Oct 21, 2011

Heroes, In The End?

This week I finished playing Deus Ex: Human Revolution. Like many games with RPG elements, the game has the possibility for several different endings, each one with a different moral spin.

Here's the thing. I like it when my heroes do the right thing in the end. Typically, multiple endings are lost on me because I'll always try to figure out the one that simply offers the most honest and just ending for all involved. The ending I'd want to see if the game were a movie or a book. As much as I love seeing heroes go through hardship, suffering loss and setbacks, seeing loved ones die and facing almost unbearable defeat at the hands of the villains, in the end I want to see good prevail.

Because the best villains don't see themselves as evil, sometimes you can see an ending, especially in video games, where the hero sides with the villain's cause, if not their methods, and chooses to complete a (hopefully) less immoral version of their plans. This often rings a little hollow for me, because it suggests that, but for a few mistakes here and there, the villain's plan, the very thing the hero has spent all this time fighting against, was actually the right thing to do. Since the involvement of the hero inevitably causes the violence of the situation to escalate, how many lives could have been spared if he just hadn't gotten involved? In these cases, is the hero really any better than the villain?

Examining what a hero must become in order to defeat the villain is an important aspect of storytelling. It's a difficult balance to master. Push the hero too little, and there is no internal conflict, no struggle to find the right choice. Push the hero too far, and you risk the audience wondering what was the goal of the story.

What do you think? If a hero only succeeds because they become like the villain, or have lost so much of themself, and gained so little in return, that they're truly broken, have they really won? If you allow your enemy to change you just so you can overcome them, can you truly call yourself strong? Or has the villain just found another way to make you weak?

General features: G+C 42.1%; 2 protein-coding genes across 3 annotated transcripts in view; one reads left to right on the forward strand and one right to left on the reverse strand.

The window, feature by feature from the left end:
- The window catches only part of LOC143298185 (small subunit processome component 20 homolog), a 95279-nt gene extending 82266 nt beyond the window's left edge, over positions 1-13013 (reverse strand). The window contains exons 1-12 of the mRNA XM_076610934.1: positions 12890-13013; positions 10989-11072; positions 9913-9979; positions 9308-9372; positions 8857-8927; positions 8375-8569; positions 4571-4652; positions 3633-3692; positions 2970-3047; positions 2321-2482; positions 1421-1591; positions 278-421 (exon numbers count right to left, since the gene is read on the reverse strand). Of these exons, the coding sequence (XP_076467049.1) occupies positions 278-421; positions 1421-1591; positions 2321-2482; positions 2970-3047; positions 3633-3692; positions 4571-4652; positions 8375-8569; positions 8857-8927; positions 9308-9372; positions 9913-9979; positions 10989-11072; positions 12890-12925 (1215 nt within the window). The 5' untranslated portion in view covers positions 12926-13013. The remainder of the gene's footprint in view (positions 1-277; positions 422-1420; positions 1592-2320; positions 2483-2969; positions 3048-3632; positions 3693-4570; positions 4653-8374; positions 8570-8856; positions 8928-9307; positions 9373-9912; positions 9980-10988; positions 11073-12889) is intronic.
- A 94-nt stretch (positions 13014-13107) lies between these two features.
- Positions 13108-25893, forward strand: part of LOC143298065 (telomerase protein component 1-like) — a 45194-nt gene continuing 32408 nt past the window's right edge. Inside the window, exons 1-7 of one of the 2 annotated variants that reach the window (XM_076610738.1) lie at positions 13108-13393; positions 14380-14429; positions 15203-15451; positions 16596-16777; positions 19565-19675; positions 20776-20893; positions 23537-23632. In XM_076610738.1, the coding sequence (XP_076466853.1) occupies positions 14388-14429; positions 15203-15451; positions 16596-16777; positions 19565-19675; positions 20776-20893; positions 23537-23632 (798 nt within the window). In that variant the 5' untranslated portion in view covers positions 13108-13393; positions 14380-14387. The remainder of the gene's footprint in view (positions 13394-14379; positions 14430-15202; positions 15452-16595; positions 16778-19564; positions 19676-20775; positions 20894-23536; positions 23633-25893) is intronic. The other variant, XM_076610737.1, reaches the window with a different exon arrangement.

1. I enjoy books and media where the hero starts thinking like the villain to figure out how to defeat him...setting traps, realizing weaknesses, etc. I don't like my heroes to get too dark, for sure--takes all the fun out of it, I think.

  2. I don't mind if the hero gets dark and broken. I think it is the price paid for actions taken. But the heroic element has to be that is that the hero knows he is giving up himself to defeat the villain, and willing to do it for the benefit of others.

  3. Elizabeth: Oh, yeah. It's great when the hero learns from the villain's actions and turns them against him. I love seeing that. I think a mark of a great hero is one who can take what the villain knows, use it, and still be a better, more moral person.

    Heidi: The tricky part I find in that is how to judge whether the hero goes to far or not. If the difference between the hero and the villain is just that one believes his actions are more for the greater good, but both have still murdered, lied and betrayed, then you have two forceful personalities simply battling it out over a difference of opinion.